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Captain Pegg

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Captain Pegg last won the day on May 25 2019

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    Vulpes

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  1. Yes. It probably means there are some loose stones/bricks along the top edge of the lock chamber that need re-bedding.
  2. The obvious reason for counter bands using the same colours as the boat livery would be the economics of using the paints the company would have held in large stock rather than buying a small volume of another colour for the purpose. The colour wasn't the important issue, simply the contrast between the colours and also with the hull. They would mostly appear as different shades of grey in poor light which was the intent. Red and white were common colours used on the top bends of horse boats and may have transferred from there to counter bands, but it's ubiquity on modern boats is possibly a modern version of what is thought of as 'traditional' for counter bands, whether that's accurate or not.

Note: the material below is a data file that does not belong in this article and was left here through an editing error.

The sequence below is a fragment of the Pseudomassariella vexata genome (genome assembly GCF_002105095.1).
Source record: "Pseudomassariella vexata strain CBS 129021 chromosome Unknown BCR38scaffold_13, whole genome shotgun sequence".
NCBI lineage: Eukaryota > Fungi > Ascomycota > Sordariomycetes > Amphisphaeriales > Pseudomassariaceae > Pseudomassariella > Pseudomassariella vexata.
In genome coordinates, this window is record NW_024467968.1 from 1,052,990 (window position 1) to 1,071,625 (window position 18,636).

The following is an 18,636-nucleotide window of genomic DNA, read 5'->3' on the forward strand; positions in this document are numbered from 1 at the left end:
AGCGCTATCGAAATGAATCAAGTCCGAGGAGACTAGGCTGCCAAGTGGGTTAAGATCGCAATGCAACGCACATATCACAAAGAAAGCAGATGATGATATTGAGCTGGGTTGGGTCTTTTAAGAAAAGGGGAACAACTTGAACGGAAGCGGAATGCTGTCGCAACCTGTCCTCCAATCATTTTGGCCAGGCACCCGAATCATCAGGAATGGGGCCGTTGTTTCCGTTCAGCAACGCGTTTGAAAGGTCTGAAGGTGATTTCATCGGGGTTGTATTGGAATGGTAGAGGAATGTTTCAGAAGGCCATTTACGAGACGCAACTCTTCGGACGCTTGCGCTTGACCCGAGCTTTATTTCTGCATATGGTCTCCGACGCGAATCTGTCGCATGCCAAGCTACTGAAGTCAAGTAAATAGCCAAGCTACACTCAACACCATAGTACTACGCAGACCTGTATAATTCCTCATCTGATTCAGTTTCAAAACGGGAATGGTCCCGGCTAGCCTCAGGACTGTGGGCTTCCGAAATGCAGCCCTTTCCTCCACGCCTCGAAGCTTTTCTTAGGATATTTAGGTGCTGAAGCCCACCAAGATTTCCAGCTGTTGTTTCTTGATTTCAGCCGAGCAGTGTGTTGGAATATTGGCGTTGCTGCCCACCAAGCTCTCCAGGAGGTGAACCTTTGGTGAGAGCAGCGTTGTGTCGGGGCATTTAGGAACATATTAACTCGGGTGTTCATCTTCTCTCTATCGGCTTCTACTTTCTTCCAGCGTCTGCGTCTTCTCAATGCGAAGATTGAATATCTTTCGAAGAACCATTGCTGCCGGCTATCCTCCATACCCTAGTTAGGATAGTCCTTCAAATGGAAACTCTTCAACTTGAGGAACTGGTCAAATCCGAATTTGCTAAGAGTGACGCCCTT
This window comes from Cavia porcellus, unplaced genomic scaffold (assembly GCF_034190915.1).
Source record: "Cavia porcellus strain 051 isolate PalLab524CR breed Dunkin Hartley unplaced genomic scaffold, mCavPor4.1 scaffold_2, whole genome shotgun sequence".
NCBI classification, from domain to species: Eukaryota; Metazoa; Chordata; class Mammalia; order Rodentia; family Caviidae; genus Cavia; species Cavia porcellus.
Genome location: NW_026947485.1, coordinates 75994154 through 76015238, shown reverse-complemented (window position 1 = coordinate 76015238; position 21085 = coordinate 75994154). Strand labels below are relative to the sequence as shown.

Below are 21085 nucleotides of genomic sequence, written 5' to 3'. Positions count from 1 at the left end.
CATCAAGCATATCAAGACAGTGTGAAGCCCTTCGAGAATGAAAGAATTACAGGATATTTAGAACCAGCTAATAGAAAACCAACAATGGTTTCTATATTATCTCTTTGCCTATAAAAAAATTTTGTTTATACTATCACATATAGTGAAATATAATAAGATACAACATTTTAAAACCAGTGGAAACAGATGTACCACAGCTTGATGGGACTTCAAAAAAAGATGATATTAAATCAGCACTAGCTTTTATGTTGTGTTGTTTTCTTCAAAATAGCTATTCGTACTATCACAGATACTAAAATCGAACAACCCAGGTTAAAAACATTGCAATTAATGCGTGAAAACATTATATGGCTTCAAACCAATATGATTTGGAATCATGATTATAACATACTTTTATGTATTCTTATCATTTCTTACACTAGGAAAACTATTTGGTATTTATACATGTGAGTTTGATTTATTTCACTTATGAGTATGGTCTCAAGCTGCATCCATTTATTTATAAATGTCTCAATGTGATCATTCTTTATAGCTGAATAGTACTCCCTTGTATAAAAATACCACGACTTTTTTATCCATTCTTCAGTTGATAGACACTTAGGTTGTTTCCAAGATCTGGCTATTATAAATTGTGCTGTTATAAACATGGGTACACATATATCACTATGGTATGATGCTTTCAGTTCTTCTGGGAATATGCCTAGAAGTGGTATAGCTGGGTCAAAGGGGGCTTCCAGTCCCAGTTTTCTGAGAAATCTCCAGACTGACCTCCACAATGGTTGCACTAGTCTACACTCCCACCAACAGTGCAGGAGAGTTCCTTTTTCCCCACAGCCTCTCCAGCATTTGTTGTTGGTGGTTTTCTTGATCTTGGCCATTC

3. Forget tunnels and think about when it might be most advantageous for another boat to be able to see the rear of a boat ahead.
  4. I suspect the notion of 'tunnel' bands is likely modern terminology but the practice of using both light colours for visibility and contrasting lighter and darker colours to distinguish form in poor lighting conditions is well established in the decoration of both canal boats and infrastructure. Therefore I would have little doubt that the painting of the rear of the counter with different coloured bands is about visibility. Horse boats and later butty boats had large amounts of painted woodwork at their helms which demonstrated the above principles. The application of counter bands to motors is possibly compensation for losing this paintwork. Irrespective of the intricacy often displayed the root of boat decoration lies in practical requirements. Latterly BWB painted the bands to match fleet livery but it still adhered to the principles of a lighter and darker colour. I doubt anyone who really needed to identify a boat's ownership would use the counter bands for the purpose. There is so much else that is more definitive. I think it's often difficult for modern boaters to fully appreciate the conditions in which carrying craft operated in past times.